Maxwell, Hertz, the Maxwellians, and the early history of electromagnetic waves

Dipak L. Sengupta, Tapan K. Sarkar

Research output: Contribution to journalArticlepeer-review

40 Scopus citations


In 1864, Maxwell conjectured from his famous equations that light is a transverse electromagnetic wave. Maxwell's conjecture does not imply that he believed that light could be generated electromagnetically. In fact, he was silent about electromagnetic waves, and their generation and detection. It took almost a quarter of a century before Hertz discovered electromagnetic waves and his brilliant experiments confirmed Maxwell's theory. Maxwell's ideas and equations were expanded, modified, and made understandable by the efforts of Hertz, FitzGerald, Lodge, and Heaviside, the last three being referred to as the "Maxwellians." The early history of electromagnetic waves, up to the death of Hertz in 1894, is briefly discussed. The work of Hertz and the Maxwellians is briefly reviewed in the context of electromagnetic waves. It is found that historical facts do not support the views proposed by some, in the past, that Hertz's epoch-making findings and contributions were "significantly influenced by the Maxwellians".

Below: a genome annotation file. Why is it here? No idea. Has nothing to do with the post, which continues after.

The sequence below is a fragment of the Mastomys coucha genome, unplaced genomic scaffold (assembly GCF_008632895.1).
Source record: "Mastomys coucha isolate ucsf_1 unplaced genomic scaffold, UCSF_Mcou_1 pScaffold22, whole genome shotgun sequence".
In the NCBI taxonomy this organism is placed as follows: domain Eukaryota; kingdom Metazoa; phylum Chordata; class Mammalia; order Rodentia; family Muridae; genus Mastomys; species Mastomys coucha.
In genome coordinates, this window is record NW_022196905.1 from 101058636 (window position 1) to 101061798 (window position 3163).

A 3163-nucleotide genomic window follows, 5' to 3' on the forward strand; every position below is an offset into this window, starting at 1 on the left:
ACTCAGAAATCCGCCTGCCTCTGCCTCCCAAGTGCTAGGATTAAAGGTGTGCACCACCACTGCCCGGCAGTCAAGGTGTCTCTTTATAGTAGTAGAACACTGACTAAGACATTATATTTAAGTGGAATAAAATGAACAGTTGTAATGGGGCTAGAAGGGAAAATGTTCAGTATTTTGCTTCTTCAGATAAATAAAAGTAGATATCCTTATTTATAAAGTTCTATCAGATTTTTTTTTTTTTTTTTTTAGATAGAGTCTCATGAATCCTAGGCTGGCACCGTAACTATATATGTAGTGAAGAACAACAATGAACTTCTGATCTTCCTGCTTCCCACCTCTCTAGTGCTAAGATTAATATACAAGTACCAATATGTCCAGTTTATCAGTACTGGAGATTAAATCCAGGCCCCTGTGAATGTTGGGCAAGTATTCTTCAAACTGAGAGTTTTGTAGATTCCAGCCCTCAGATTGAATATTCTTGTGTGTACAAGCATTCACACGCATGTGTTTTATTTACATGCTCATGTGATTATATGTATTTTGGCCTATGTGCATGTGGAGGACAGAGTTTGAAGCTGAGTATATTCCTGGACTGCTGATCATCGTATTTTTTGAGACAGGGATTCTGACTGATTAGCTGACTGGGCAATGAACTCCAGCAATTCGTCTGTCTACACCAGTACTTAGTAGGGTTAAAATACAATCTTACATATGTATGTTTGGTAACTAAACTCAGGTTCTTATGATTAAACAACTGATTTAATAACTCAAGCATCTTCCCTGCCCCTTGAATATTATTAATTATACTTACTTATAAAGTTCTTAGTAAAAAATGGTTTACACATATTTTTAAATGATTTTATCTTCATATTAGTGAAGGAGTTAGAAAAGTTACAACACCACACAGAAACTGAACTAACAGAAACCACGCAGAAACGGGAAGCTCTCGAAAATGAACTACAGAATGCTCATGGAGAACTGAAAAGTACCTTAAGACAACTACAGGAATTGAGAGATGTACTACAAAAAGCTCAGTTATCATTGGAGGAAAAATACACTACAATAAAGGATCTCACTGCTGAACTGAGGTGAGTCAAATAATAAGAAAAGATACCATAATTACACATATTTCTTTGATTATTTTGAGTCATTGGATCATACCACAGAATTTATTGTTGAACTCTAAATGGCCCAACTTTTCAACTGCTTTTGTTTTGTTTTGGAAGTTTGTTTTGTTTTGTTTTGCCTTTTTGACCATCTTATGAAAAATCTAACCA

Original languageEnglish (US)
Pages (from-to)13-19
Number of pages7
JournalIEEE Antennas and Propagation Magazine
Issue number2
StatePublished - Apr 2003


  • Electromagnetic fields
  • Electromagnetic propagation
  • Electromagnetic waves
  • Hertz
  • History
  • Light
  • Maxwell
  • Maxwell equations
  • Maxwellians

ASJC Scopus subject areas

  • Condensed Matter Physics
  • Electrical and Electronic Engineering


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